Hard working Betty Ham put her feet up for the first time today after retiring aged 89 – following a 75-year working career without a single day off sick.
Dedicated Betty started work as an office junior aged 14 and went on to become a qualified accountant.
She worked at the same firm for four decades until she was forced to step down at 60 but then immediately joined another firm.
The tireless pensioner then worked for a further 29 years until retiring this week – and treated herself with a lie-in until 8am.
She said: ”I was just taught from a very early age to go out and get a job and earn a living.
”It was the way we were expected to be. I never stopped work, and I have never been unemployed, and I have never had a day off with illness.
”The secret is just eating proper food and taking care of yourself, and not going mad and staying out till all hours of the night. We were not allowed to do that when we were young.”
Widow Betty, of Hengrove, Bristol, began working as an office junior at Holdfast Bootmaker’s in nearby Kingswood when she was just 14.
She continued to attend night school to gain further qualifications before moving to a job doing admin work for an accountant in the city centre.
The great-grandmother-of-four spent five years there and her employer taught her the basics of finance while she took more night classes to qualify as an accountant herself.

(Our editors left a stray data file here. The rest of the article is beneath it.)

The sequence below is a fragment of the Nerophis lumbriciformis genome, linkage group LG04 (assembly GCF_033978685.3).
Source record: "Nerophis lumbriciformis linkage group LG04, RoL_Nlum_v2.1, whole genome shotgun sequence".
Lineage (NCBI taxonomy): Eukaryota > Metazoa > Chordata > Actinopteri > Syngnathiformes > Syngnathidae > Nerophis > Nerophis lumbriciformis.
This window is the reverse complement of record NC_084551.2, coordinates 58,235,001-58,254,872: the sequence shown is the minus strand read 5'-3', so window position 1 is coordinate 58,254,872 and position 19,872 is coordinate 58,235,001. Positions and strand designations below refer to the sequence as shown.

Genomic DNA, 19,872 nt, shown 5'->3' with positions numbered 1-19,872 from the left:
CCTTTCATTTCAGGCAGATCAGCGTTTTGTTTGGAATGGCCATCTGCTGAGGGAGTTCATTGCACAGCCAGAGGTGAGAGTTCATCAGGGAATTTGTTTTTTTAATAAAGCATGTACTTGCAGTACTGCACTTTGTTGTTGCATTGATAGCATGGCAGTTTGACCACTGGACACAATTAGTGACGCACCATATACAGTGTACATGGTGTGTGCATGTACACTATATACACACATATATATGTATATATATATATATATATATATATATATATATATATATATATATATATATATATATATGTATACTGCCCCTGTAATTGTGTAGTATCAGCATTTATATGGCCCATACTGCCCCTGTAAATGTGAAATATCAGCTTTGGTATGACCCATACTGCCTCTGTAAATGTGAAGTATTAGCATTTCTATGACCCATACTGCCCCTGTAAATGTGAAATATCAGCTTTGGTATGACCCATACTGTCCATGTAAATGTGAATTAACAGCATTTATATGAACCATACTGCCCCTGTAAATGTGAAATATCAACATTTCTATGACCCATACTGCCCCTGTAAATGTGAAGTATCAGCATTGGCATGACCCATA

She went on to work for firm Grant Thornton in the city, where she stayed for almost four decades.
Betty was forced to take compulsory retirement at 60 but decided to carry on working elsewhere because her husband Arthur worked nights at the nearby Rolls Royce factory and slept at home during the days.
She added: ”I went to Grant Thornton when I was 21 but when I retired I decided I didn’t want to stay home because Arthur worked nights at Rolls Royce.
”So it suited me to go out and work so he could sleep at home during the day. I preferred working anyways.
”But I had to retire from the big firm because everybody has to at a certain age, whether they want to or not.
”So I just had a look around and tried to find out places where I could get a job and I managed to get one and that’s what I’ve done since.”
Betty got a job Bristol’s family-run chartered accountancy firm Tyrrells where she remained until retiring this week, diligently filling out VAT returns for companies across the city.
After Arthur passed away 20 years ago, Betty continued to work for ”something to do.”
Up until the ripe old age of 89 she left home at 7am to catch two buses across town for an 8am arrival at the office.
She retired this week, and spent her first day having a lie-in until 8am before heading into the city – on the bus – to do some celebratory shopping.
She added: ”This is my first day of retirement. I should be glad to go out.
”But if I am really honest I think I am going to miss going into work every day.
”I only worked one day a week in the end, for about a couple of years. I was still doing accounts, the same as I’ve always done.
”But I am not as good on my feet as I used to be and it was getting harder for me to get into work. I still enjoyed the work, and going into the office, and I’m going to miss working terribly.
”I’ve got a big garden, and I expect I’ll spend some more time out there now. And I expect I’ll give my house a good clean from top to bottom.”
Margaret Mills, who worked with Betty at Tyrrells, said: ”Betty is a lovely woman and her devotion to work was incredible.
”Even when she hurt her leg she still came into work on crutches. She used to come in every morning even when we had snow last winter.
”She is an incredible woman and we are all going to miss her.”